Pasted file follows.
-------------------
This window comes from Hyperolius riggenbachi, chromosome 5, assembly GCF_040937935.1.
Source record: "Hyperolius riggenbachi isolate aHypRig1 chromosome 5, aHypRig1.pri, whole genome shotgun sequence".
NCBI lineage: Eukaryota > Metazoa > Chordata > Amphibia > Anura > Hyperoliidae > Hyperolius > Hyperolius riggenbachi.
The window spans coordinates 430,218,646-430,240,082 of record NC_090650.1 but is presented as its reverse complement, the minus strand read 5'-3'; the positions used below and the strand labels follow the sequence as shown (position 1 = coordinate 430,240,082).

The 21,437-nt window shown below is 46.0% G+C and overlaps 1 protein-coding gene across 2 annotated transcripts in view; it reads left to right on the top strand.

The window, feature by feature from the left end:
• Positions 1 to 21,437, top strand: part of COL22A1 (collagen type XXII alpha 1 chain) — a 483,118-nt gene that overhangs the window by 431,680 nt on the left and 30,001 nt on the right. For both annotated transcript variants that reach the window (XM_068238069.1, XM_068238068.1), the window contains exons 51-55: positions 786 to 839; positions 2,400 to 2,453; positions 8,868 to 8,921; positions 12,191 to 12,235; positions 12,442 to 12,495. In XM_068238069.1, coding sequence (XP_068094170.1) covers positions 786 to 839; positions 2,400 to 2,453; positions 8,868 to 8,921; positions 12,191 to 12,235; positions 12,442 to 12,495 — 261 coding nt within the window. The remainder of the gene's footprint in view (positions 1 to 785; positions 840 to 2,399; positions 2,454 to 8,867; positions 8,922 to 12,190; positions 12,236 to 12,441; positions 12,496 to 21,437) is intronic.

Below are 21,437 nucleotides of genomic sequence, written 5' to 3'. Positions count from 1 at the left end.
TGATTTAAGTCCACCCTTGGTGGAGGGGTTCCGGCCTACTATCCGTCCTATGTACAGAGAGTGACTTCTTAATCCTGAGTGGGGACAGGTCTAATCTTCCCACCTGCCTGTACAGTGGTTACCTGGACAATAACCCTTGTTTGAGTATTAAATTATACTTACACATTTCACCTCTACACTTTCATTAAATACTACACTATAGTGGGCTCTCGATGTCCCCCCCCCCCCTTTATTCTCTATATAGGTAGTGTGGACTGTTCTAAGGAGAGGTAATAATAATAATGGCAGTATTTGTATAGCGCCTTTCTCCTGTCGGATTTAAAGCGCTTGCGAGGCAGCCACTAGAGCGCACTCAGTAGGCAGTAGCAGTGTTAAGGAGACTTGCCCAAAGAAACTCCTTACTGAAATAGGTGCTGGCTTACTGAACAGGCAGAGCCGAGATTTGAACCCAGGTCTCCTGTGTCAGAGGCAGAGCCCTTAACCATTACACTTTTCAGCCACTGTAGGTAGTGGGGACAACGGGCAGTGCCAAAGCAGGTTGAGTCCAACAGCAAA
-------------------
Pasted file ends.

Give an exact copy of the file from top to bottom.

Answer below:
This window comes from Hyperolius riggenbachi, chromosome 5, assembly GCF_040937935.1.
Source record: "Hyperolius riggenbachi isolate aHypRig1 chromosome 5, aHypRig1.pri, whole genome shotgun sequence".
NCBI lineage: Eukaryota > Metazoa > Chordata > Amphibia > Anura > Hyperoliidae > Hyperolius > Hyperolius riggenbachi.
The window spans coordinates 430,218,646-430,240,082 of record NC_090650.1 but is presented as its reverse complement, the minus strand read 5'-3'; the positions used below and the strand labels follow the sequence as shown (position 1 = coordinate 430,240,082).

The 21,437-nt window shown below is 46.0% G+C and overlaps 1 protein-coding gene across 2 annotated transcripts in view; it reads left to right on the top strand.

The window, feature by feature from the left end:
• Positions 1 to 21,437, top strand: part of COL22A1 (collagen type XXII alpha 1 chain) — a 483,118-nt gene that overhangs the window by 431,680 nt on the left and 30,001 nt on the right. For both annotated transcript variants that reach the window (XM_068238069.1, XM_068238068.1), the window contains exons 51-55: positions 786 to 839; positions 2,400 to 2,453; positions 8,868 to 8,921; positions 12,191 to 12,235; positions 12,442 to 12,495. In XM_068238069.1, coding sequence (XP_068094170.1) covers positions 786 to 839; positions 2,400 to 2,453; positions 8,868 to 8,921; positions 12,191 to 12,235; positions 12,442 to 12,495 — 261 coding nt within the window. The remainder of the gene's footprint in view (positions 1 to 785; positions 840 to 2,399; positions 2,454 to 8,867; positions 8,922 to 12,190; positions 12,236 to 12,441; positions 12,496 to 21,437) is intronic.

Below are 21,437 nucleotides of genomic sequence, written 5' to 3'. Positions count from 1 at the left end.
TGATTTAAGTCCACCCTTGGTGGAGGGGTTCCGGCCTACTATCCGTCCTATGTACAGAGAGTGACTTCTTAATCCTGAGTGGGGACAGGTCTAATCTTCCCACCTGCCTGTACAGTGGTTACCTGGACAATAACCCTTGTTTGAGTATTAAATTATACTTACACATTTCACCTCTACACTTTCATTAAATACTACACTATAGTGGGCTCTCGATGTCCCCCCCCCCCCTTTATTCTCTATATAGGTAGTGTGGACTGTTCTAAGGAGAGGTAATAATAATAATGGCAGTATTTGTATAGCGCCTTTCTCCTGTCGGATTTAAAGCGCTTGCGAGGCAGCCACTAGAGCGCACTCAGTAGGCAGTAGCAGTGTTAAGGAGACTTGCCCAAAGAAACTCCTTACTGAAATAGGTGCTGGCTTACTGAACAGGCAGAGCCGAGATTTGAACCCAGGTCTCCTGTGTCAGAGGCAGAGCCCTTAACCATTACACTTTTCAGCCACTGTAGGTAGTGGGGACAACGGGCAGTGCCAAAGCAGGTTGAGTCCAACAGCAAA